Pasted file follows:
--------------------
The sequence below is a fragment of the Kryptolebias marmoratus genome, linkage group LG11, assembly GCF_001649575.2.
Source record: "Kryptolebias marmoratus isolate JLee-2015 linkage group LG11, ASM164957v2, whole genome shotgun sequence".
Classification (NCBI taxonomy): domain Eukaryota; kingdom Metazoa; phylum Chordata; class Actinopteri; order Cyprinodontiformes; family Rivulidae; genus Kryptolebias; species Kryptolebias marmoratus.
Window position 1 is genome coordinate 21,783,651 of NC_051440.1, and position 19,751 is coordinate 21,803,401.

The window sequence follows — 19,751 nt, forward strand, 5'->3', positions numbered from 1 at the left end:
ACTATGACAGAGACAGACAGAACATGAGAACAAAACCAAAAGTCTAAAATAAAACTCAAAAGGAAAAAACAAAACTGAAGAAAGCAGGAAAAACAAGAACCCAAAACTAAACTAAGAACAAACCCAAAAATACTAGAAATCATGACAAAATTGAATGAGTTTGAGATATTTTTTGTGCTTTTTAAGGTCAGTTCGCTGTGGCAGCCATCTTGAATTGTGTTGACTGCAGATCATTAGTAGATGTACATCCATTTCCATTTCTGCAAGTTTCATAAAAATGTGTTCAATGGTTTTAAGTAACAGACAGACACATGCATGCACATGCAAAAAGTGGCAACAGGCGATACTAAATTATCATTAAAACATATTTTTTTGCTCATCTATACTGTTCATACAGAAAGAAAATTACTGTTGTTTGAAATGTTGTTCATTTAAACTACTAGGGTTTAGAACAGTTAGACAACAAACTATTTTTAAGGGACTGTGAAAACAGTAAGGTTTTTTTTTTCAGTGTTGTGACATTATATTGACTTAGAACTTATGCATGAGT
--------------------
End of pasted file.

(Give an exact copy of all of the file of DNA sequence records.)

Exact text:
The sequence below is a fragment of the Kryptolebias marmoratus genome, linkage group LG11, assembly GCF_001649575.2.
Source record: "Kryptolebias marmoratus isolate JLee-2015 linkage group LG11, ASM164957v2, whole genome shotgun sequence".
Classification (NCBI taxonomy): domain Eukaryota; kingdom Metazoa; phylum Chordata; class Actinopteri; order Cyprinodontiformes; family Rivulidae; genus Kryptolebias; species Kryptolebias marmoratus.
Window position 1 is genome coordinate 21,783,651 of NC_051440.1, and position 19,751 is coordinate 21,803,401.

The window sequence follows — 19,751 nt, forward strand, 5'->3', positions numbered from 1 at the left end:
ACTATGACAGAGACAGACAGAACATGAGAACAAAACCAAAAGTCTAAAATAAAACTCAAAAGGAAAAAACAAAACTGAAGAAAGCAGGAAAAACAAGAACCCAAAACTAAACTAAGAACAAACCCAAAAATACTAGAAATCATGACAAAATTGAATGAGTTTGAGATATTTTTTGTGCTTTTTAAGGTCAGTTCGCTGTGGCAGCCATCTTGAATTGTGTTGACTGCAGATCATTAGTAGATGTACATCCATTTCCATTTCTGCAAGTTTCATAAAAATGTGTTCAATGGTTTTAAGTAACAGACAGACACATGCATGCACATGCAAAAAGTGGCAACAGGCGATACTAAATTATCATTAAAACATATTTTTTTGCTCATCTATACTGTTCATACAGAAAGAAAATTACTGTTGTTTGAAATGTTGTTCATTTAAACTACTAGGGTTTAGAACAGTTAGACAACAAACTATTTTTAAGGGACTGTGAAAACAGTAAGGTTTTTTTTTTCAGTGTTGTGACATTATATTGACTTAGAACTTATGCATGAGT